"We are signing you in - Please wait."
"Your custom is important to us - Please wait while we attend to your request."
"There is a problem with the connection - Please hold."
"We are experiencing a higher than usual demand for this service - Please wait."
"There are two callers ahead of you - Please hold."
"We are being held at the platform for two minutes to regulate the service."
"65 Ealing Broadway: 6 minutes away."
(Take a breath, this may take a while.)
I have a question for my fellow commuters and other London travellers.
Why do we find delays so frustrating?
Is it because we can't spare the time? Or is it because we feel control is being taken from us?
Is it because we feel imposed upon? Or perhaps we value our time so highly?
Let me suggest a different perspective:
Perhaps a delay, such as waiting for a bus, is a gift of time.
Rather than let a delay cause me irritation or anxiety, perhaps I can use the unplanned pause to look and listen, to reconsider, to let those thoughts that have drifted to the dusty corners of my mind to reassert themselves.
I read that one of the 'secrets' of successful people is pausing, making space for latent thoughts to rise to the surface.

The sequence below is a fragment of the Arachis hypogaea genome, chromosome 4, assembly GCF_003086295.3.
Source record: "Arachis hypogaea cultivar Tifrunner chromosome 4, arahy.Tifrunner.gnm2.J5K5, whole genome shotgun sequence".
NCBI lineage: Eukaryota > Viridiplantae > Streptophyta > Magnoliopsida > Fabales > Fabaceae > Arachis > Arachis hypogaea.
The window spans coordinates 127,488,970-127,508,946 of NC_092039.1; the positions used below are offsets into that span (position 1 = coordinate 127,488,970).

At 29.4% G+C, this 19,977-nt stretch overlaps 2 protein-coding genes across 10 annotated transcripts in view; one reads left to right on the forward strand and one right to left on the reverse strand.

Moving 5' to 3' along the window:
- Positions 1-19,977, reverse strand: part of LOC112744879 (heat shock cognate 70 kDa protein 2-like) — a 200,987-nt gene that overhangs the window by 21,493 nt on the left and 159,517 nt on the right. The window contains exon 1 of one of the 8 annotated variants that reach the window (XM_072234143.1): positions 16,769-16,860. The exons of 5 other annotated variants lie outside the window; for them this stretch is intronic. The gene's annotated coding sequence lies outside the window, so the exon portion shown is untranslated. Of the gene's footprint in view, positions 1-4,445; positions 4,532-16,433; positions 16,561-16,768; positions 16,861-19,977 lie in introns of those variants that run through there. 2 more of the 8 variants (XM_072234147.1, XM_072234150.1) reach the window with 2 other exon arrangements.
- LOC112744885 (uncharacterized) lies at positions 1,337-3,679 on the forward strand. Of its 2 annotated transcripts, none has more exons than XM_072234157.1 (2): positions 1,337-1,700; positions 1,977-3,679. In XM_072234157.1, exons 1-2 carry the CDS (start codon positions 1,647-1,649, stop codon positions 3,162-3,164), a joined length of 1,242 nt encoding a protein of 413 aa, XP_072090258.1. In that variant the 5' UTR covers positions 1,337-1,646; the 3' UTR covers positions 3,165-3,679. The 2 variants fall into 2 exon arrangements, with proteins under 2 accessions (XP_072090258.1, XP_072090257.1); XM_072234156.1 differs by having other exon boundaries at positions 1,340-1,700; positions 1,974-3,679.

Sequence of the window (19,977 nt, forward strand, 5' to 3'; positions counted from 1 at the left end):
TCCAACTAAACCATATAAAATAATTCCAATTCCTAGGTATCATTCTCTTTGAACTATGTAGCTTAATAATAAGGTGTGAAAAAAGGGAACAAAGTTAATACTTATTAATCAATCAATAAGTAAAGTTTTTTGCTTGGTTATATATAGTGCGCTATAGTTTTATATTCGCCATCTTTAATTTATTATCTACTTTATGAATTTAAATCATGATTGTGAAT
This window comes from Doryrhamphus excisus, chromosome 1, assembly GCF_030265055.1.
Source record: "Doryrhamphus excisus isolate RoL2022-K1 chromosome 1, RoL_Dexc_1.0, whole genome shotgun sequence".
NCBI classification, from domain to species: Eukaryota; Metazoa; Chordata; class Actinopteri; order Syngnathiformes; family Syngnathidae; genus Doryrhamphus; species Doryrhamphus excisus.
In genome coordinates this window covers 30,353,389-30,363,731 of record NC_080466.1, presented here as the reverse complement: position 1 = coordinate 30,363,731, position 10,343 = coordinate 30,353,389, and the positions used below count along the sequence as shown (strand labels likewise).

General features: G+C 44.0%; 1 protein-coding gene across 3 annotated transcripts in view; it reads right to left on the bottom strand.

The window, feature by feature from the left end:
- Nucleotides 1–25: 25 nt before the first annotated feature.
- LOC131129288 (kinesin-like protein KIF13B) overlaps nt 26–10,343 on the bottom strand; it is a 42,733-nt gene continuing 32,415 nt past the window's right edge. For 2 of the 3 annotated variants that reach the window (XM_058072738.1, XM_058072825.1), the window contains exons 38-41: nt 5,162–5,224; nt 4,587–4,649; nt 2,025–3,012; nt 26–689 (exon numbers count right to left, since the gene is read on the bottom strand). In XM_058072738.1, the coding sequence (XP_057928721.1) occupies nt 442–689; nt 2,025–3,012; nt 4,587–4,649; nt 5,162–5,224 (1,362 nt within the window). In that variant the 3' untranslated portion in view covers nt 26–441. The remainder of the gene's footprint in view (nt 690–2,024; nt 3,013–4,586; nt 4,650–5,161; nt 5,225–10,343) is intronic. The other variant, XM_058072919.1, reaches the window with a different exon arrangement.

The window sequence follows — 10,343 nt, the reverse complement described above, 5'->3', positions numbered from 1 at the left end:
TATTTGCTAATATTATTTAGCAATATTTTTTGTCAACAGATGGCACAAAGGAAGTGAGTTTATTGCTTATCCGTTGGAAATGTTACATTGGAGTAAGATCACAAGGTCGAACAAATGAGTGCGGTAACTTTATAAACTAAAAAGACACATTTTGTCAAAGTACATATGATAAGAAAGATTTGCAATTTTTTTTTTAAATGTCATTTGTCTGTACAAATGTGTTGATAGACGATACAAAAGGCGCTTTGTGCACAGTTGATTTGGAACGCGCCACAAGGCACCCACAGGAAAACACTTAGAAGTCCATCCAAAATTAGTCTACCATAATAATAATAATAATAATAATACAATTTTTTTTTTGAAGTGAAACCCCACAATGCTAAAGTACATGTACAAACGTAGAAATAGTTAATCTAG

I've another suggestion:
Perhaps I can take more of those unasked-for pauses in the day to voice a prayer, in order to ask for God's perspective on my day and to submit it to Him.
I discovered prayersonthemove.com last week:
Short one liners in an app to focus the mind away from the immediate and onto more important things.
One of the prayers quoted Nicholas Sagovsky:
"So many voices all around tell me what to do. Help me to listen to the still small voice of truth." (1 Kings 19:11-12)
You can download the app here.
Unplanned pauses give us time to conspire with our Father in heaven, to seek his wisdom, his truth and guidance, to commit our agendas to Him afresh.
So next time you have some unexpected waiting time thrust upon you, don't fret, just pause.